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The pulse on bedtime procastination

The Pulse on Bedtime Procrastination

Do Your Heart a Favor – Get More Sleep

“Revenge Bedtime Procrastination” has become a common term in the wellness and sleep communities. The term refers to putting off going to bed to do leisure activities that individuals do not have time for during the day. In other words, for many middle-aged people whose days are packed with work and children’s needs, they put off going to sleep for extended amounts of TV and internet scrolling, sometimes even “in bed.” The idea here is that when people feel like they have had no time for themselves in a day, they will often choose entertainment rather than sleep. But did you know that research shows that this “taking back your day” in this way is actually harmful to your overall wellness?

A recent research study published in Nature showed that when middle-aged people reported less sleep and lower quality sleep, they experienced an increased risk of heart disease. Investigators considered how sleep affects heart health across different races and sexes, and although sleep experiences and habits were drastically different, the relationship between sleep health and heart disease did not differ.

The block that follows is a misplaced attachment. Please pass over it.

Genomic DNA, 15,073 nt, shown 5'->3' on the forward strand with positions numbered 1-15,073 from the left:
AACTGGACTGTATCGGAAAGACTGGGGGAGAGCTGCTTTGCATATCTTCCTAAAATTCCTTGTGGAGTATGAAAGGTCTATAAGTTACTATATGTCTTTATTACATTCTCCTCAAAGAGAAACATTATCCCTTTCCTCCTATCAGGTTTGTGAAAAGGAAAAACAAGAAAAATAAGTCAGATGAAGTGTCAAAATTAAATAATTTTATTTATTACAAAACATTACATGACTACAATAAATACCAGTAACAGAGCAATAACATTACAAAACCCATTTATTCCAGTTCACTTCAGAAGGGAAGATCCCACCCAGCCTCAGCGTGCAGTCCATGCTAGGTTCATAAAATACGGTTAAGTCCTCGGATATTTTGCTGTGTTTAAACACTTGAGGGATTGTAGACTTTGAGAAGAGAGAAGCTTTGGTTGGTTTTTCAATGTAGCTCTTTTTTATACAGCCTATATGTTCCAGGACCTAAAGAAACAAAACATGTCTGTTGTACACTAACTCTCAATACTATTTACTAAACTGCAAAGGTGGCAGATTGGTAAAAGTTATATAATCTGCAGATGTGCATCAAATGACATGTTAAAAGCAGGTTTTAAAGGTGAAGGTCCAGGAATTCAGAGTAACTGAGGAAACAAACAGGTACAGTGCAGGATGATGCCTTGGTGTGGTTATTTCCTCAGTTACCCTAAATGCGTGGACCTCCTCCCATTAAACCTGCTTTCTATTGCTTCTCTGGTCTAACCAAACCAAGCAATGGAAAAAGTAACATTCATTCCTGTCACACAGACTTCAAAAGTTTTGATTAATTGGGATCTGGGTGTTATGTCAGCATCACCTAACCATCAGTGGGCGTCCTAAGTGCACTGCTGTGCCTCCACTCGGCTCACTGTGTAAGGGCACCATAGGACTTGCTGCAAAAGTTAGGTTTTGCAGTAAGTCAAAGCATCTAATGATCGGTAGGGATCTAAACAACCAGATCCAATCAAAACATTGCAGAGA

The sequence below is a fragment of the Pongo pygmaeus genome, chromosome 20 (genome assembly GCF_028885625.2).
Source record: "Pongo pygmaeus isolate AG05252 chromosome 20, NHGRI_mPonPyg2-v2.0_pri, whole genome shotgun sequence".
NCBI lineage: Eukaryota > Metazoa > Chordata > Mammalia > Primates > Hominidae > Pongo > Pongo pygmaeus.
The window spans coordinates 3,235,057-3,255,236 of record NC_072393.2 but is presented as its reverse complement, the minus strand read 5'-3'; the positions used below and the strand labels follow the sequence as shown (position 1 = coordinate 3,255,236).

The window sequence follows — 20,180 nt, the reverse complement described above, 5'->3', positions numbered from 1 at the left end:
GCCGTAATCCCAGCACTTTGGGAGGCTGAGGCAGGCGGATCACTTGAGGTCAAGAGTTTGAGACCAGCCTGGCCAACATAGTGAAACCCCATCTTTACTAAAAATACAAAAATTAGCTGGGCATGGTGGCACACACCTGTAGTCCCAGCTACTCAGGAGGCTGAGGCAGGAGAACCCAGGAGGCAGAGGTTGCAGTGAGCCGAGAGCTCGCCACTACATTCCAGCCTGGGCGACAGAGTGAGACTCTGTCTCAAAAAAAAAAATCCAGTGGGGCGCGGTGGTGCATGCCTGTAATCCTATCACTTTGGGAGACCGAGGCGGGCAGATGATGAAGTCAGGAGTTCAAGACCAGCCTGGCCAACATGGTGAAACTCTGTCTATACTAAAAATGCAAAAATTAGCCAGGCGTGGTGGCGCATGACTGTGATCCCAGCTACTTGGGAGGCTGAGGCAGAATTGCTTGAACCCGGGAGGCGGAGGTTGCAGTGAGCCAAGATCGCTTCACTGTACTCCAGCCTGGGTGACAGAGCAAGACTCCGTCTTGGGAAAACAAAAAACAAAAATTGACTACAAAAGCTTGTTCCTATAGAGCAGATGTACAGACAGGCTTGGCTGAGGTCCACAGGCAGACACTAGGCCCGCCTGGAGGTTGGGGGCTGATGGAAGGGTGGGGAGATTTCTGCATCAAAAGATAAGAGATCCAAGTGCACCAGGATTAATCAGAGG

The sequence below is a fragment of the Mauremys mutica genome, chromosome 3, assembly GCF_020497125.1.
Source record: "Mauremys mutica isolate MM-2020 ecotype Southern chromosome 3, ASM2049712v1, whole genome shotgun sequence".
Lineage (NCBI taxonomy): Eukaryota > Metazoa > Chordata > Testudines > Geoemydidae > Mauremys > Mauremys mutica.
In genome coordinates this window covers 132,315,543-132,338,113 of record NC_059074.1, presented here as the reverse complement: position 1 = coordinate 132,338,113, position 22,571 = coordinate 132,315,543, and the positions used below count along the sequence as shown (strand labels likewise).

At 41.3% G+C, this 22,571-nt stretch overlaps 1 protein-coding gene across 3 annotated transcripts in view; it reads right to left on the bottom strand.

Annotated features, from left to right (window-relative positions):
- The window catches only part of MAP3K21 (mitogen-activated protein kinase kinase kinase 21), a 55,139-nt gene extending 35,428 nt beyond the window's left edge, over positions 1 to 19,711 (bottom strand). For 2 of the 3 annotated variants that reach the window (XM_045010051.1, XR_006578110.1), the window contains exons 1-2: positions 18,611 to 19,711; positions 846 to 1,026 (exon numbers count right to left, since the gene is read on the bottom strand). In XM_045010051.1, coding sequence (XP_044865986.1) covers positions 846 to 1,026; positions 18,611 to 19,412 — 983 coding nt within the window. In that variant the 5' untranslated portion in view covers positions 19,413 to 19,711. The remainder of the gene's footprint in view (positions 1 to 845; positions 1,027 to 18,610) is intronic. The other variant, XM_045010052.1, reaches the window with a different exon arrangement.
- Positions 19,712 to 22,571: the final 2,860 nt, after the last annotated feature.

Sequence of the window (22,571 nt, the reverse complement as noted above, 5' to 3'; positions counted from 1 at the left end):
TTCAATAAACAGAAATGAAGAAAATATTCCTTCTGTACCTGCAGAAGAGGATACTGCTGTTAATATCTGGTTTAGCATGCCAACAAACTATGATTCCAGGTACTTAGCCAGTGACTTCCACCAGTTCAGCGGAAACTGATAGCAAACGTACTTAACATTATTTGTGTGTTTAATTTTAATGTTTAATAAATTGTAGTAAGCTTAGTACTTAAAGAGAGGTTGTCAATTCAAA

Another interesting aspect of this new research was the multifaceted sleep health measures. This concept may sound scientific and complex, but measuring sleep is pretty simple from an individual perspective. In the study, participants wore a watch that measured sleep. They also completed a daily sleep diary. For those of us trying to change our sleep health habits, these practices could be eye-opening. For example, you may “start your bedtime routine” at a certain time with a healthy bedtime in mind. But when do you actually fall asleep? How long does your bedtime routine actually last?

A watch that tracks your sleep could help you better understand how long you slept. I admit that I even go to set my alarm on my phone and see a notification that leads me into an internet rabbit hole for 30 minutes. But wearing a sleep tracker keeps you honest. Think you “got in bed” at 10:30 pm? But how much sleep did the watch report? It might show that you weren’t actually asleep until much later.
Reflecting how rested you feel can also be telling according to this study. You may have been physically in the bed for a long period of time, but how was the quality of your sleep? Sleep habits are often like eating habits. We know what is best for our overall well-being, but sometimes we choose to do the thing that holds immediate gratification (instead of going to sleep). Insomnia, however, may feel less controllable than “revenge sleep procrastination,” but an awareness of your overall sleep quality can help your healthcare provider better support your sleep needs if you’re experiencing insomnia.

As research continues to confirm the importance of multifaceted high-quality sleep, consider the ways that you can support your own healthy sleep habits. For example, add yourself to the ALYKA health app waitlist
and check out the ways we can help you take care of your own health journey. Don’t underestimate sleep in your personal journey towards health resilience. 

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